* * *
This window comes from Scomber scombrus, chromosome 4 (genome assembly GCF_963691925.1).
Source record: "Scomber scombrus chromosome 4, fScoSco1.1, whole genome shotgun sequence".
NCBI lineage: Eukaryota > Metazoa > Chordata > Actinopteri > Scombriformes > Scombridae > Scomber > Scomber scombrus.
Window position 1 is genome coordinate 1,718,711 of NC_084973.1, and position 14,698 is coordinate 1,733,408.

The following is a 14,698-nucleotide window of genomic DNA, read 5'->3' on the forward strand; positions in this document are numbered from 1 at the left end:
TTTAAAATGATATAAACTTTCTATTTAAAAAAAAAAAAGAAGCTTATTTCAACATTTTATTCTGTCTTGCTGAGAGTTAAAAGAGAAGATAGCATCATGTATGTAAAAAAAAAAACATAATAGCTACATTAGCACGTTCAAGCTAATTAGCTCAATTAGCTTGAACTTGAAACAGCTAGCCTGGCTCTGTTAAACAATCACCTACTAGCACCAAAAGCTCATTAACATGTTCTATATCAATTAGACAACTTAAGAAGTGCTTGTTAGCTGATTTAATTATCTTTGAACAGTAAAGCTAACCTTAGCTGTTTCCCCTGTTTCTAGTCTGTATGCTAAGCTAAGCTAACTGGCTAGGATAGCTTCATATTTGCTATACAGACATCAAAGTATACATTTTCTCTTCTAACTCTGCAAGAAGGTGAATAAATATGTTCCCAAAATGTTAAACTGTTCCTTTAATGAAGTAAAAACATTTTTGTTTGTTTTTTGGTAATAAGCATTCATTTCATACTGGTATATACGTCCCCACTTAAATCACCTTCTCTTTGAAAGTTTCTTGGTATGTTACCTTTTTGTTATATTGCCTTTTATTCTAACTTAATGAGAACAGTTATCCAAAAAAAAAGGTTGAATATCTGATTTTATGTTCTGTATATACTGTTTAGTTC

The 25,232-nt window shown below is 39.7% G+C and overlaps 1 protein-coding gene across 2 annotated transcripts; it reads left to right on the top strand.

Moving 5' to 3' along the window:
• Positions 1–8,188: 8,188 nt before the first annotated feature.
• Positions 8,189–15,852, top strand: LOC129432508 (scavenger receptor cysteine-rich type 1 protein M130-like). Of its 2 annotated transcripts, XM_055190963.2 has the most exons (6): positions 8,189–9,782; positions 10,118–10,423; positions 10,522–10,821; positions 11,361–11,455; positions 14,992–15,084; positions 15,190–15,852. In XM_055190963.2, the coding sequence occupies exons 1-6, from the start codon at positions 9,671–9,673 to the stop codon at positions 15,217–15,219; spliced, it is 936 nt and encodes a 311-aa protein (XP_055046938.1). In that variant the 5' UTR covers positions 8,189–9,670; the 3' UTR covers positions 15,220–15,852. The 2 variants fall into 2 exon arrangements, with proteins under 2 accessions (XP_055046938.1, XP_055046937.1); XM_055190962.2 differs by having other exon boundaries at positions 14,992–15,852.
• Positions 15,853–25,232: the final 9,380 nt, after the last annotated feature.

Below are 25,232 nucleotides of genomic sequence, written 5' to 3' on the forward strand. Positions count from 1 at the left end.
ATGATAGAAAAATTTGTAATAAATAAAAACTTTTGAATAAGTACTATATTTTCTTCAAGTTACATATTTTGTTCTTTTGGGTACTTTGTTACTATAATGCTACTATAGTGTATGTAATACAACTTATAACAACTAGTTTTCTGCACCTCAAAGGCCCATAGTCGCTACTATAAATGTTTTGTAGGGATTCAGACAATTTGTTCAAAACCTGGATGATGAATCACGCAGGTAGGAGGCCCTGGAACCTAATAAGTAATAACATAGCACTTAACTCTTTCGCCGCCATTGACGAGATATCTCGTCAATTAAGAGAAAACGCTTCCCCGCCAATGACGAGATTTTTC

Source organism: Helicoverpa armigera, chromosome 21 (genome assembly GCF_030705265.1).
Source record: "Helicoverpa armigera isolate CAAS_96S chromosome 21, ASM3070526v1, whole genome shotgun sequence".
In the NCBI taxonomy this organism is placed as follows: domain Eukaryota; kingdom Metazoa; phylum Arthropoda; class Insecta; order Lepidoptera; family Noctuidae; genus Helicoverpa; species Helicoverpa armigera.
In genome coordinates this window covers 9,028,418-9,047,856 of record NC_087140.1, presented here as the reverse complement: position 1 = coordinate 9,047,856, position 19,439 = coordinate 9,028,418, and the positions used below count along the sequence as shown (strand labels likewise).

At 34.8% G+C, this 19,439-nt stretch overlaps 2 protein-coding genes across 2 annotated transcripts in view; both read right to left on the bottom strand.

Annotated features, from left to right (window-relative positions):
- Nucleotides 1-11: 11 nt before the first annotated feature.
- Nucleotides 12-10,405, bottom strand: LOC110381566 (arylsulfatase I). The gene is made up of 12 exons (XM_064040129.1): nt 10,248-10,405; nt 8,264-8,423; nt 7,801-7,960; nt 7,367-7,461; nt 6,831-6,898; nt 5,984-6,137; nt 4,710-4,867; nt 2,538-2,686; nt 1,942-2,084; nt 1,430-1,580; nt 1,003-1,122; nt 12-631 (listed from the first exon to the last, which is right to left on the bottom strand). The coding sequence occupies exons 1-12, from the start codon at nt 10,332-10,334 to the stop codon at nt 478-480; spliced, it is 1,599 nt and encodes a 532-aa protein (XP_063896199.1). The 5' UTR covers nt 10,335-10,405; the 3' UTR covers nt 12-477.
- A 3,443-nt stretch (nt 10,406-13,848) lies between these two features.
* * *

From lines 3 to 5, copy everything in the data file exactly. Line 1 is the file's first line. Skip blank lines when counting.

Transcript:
NCBI lineage: Eukaryota > Metazoa > Chordata > Actinopteri > Scombriformes > Scombridae > Scomber > Scomber scombrus.
Window position 1 is genome coordinate 1,718,711 of NC_084973.1, and position 14,698 is coordinate 1,733,408.

The following is a 14,698-nucleotide window of genomic DNA, read 5'->3' on the forward strand; positions in this document are numbered from 1 at the left end: